THE NEXT ART-OF-PEACE BIENNALE 2015-17

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‘The Ideal Hunter (After Robert Filliou)’ is an online video performance by Roddy Hunter for Artʼs 1,000,050th Birthday. The performance is of Filliou’s score ‘Le Filliou idéal’ and is accessible at http://artsbirthday.roddyhunter.info from the beginning of 17 January 2013 CE in Kiritimati, Kiribati (Wed, 16 Jan, 10:00 GMT) until the day’s end in Alofi, Niue (Fri, 18 Jan, 11:00 GMT). Visitors to the site will also be able to exchange greetings for Art’s Birthday. Poi-Poi!

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Ruth Catlow and Marc Garrett (furtherfield) interviewed by Randall Packer

06:09

RC: It was at the stage the web was just taking off and we were able to make webpages by patching together bits of html, we could teach ourselves to do that, […] and then sharing our early reviews of art that we thought deserved discussion on topics that we thought deserved discussion with people all around the world and just found oursleves in a network of really interstsing people who were intersted in building their own art context and I think that was where the adventure started really, just understanding that the web being as unformed as it was in the early 90s meant that we could work with the people we connected with to shape the socual relations through which the artwork eas experienced. That was the first explosion of excitement, a sense of something really interesting and worth doing.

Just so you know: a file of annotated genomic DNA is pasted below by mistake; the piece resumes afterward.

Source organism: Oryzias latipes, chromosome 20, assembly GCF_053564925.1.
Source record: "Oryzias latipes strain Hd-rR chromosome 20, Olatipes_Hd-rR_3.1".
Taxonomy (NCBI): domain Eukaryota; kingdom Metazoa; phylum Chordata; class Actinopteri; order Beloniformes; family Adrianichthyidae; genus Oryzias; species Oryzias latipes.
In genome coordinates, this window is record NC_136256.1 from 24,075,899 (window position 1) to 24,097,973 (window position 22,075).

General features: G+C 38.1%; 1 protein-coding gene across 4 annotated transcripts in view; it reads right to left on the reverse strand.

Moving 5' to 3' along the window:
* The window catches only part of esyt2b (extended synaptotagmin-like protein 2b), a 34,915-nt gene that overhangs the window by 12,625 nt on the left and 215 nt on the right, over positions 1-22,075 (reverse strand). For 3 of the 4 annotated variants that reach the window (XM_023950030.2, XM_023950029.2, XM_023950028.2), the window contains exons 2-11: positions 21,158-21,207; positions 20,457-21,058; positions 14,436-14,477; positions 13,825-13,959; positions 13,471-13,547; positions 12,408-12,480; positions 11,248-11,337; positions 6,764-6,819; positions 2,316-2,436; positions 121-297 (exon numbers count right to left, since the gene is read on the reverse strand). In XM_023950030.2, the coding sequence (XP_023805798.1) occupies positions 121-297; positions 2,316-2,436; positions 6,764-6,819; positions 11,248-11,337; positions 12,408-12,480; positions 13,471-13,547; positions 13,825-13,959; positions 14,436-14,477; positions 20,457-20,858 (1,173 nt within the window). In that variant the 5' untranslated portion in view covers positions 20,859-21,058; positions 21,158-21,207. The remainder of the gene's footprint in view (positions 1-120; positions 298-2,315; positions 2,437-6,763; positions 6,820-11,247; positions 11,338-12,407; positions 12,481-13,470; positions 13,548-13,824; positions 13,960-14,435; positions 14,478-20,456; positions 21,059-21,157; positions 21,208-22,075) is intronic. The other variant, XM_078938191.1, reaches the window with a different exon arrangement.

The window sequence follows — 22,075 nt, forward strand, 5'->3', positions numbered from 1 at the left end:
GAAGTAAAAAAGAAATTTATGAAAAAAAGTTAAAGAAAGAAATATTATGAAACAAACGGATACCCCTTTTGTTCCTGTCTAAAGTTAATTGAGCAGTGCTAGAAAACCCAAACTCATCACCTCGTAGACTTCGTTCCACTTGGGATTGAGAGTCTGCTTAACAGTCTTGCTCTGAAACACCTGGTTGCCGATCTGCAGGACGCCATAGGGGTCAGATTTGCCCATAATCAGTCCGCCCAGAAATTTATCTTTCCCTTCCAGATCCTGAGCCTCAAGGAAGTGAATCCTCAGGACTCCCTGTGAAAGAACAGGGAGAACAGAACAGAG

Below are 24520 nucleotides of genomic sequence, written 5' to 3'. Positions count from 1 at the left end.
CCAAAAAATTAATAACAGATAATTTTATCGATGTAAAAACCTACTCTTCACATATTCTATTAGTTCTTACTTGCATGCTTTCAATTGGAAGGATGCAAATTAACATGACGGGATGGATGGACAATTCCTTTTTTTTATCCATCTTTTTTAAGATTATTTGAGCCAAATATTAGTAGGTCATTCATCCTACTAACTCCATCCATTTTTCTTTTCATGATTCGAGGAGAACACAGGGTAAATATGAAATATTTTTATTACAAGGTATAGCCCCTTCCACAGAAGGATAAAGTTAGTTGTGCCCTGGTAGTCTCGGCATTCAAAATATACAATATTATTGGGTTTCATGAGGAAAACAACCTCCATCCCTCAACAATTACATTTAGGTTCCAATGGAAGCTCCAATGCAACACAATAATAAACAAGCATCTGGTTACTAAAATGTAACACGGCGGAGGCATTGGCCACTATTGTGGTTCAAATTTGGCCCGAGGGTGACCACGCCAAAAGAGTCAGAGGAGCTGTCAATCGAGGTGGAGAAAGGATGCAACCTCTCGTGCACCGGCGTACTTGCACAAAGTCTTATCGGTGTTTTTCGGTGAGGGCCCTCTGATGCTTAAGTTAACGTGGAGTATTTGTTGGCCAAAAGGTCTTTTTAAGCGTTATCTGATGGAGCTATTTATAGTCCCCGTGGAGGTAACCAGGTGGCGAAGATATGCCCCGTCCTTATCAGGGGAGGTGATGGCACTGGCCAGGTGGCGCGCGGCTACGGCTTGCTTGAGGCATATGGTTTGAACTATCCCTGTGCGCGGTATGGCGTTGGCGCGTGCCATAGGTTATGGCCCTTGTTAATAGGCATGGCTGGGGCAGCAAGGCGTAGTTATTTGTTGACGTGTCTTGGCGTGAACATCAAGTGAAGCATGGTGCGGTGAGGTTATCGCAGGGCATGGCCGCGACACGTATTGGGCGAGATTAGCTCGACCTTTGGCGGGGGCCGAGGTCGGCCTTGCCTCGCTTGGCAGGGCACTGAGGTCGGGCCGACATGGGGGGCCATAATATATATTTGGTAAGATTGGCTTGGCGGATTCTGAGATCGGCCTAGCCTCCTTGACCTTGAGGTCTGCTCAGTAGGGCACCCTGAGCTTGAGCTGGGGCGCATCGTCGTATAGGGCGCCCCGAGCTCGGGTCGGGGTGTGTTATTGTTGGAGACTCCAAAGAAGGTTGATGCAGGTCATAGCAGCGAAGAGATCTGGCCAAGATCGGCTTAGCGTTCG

09:53

RC: I think one of the things that’s useful in the idea of the platform is that its a space that is constructed, that is deliberately constructed to enable certain kinds of interactions and collaborations and behaviours and I think that’s why it works really well as a description for what furtherfield is.

Ruth Catlow & Marc Garrett